Sex-Change Pioneer, Dr. Stanley Biber

The king of sex-change procedures has died. Dr. Stanley Biber performed more than 5,000 such operations over more than 30 years. In the process, he turned the tiny town of Trinidad, Colo., into the sex-change capital of the world.

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From NPR News, this is ALL THINGS CONSIDERED. I'm Melissa Block.

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And I'm Michele Norris with an obituary for a man who changed a lot of lives. Stanley Biber was a doctor and a surgeon and he performed more sex-change surgeries than anyone else. Biber died earlier this week at age 82 in the town of Trinidad, Colorado. A place he single-handedly turned into the sex-change capital of the world. NPR'S Jeff Brady reports.

JEFF BRADY: Stanley Biber came to Trinidad after working in a MASH unit during the Korean War. In a 1997 videotape talk, Biber said that was his main qualification for being a sex-change surgeon.

STANLEY BIBER: I'm just an old country doctor. Just an old General Surgeon who learned all his cosmetic work in the Army. And, you know, and I've applied it ever since.

BRADY: Marcie Bowers made her transformation from man to woman in 1998 while a surgeon in Seattle. She took over Biber's practice in 2003. She says Biber's new career began in 1969, when a local social worker came to his office and asked if he could perform a sex-change surgery.

MARCIE BOWERS: You know, he didn't bat an eye, he just simply wrote to Johns Hopkins and got their original surgery drawings of the first description of the surgery done. And put her on the schedule and, as they say, the rest is history.

BRADY: Word spread, and within a few years, Biber was regularly performing the surgery. According to Bowers, he performed more than 5,000 of them by the time he retired. Biber wasn't from the west, but he became a classic western character. He owned a cattle ranch, and even though he stood only about 5'2" tall, Bowers said the Doctor could be seen around town in his cowboy hat and boots walking with a confident swagger.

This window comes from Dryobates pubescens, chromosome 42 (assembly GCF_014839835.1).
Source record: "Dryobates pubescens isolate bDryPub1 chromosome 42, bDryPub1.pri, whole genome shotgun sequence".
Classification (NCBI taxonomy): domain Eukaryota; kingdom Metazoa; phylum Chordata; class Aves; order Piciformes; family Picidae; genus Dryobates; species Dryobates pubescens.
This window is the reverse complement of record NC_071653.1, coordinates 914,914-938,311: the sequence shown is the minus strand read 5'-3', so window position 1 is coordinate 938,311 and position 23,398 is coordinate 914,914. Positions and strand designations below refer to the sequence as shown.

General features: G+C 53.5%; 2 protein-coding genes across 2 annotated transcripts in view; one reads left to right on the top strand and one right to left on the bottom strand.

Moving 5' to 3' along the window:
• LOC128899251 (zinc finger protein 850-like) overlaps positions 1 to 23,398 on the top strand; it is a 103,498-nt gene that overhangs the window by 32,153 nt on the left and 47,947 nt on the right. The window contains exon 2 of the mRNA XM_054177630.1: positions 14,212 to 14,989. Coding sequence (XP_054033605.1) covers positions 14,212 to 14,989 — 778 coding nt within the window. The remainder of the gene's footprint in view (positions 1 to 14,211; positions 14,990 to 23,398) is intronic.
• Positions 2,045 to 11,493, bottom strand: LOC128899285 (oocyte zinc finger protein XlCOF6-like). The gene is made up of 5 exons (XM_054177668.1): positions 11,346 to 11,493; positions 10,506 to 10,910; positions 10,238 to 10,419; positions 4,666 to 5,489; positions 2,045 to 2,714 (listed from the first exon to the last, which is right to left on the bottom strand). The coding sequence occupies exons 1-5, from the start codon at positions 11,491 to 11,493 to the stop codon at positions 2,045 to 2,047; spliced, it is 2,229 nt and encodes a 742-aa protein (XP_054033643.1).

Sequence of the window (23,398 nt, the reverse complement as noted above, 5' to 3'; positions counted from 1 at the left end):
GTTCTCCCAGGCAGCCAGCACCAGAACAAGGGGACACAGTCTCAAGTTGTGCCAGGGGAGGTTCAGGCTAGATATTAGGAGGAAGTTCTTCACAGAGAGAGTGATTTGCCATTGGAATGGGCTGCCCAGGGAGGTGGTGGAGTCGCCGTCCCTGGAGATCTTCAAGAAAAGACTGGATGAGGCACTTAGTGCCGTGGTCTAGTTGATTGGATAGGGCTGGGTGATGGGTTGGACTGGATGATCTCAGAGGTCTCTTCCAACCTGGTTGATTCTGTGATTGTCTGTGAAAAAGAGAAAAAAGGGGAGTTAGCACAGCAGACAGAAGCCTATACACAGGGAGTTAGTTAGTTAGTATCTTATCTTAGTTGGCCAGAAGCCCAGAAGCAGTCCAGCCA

Afternoon rush hour in Trinidad is neither rushed nor an hour long. Every other vehicle is a pick-up. In front of the Main Street post office, people like Cathy Quintana(ph) don't talk much about Biber's international reputation.

KATHY QUINTANA: Well, I know he's been a very good doctor. And he's also a transsexual doctor. He, all I know is that he's a very good person. He used, he was my mother's doctor and he was a very good doctor. That's all I have to say is that he was really good.

BRADY: A few years back, a local minister launched a campaign to get Trinidad out of the sex-change business. But as Paula Manini who head the local history museum says, there's an attitude here that allowed Dr. Biber to be both the local surgeon and a famous sex-change doctor.

PAULA MANINI: You know, that western attitude, you do, you take care of your business, I'll take care of my business, what you do is your business, what I do is mine, and that's it.

BRADY: Marcie Bowers says Biber was active up until a few months ago when he took cattle from his ranch to market.

BOWERS: And he insisted on leading the cattle drive in late November to Nebraska and unfortunately, on the way back he, I believe that's where he contracted the pneumonia.

BRADY: Dr. Biber died Monday evening at a hospital in Pueblo, Colorado. He's survived by his wife and ten children.

Jeff Brady, NPR News, Trinidad, Colorado.

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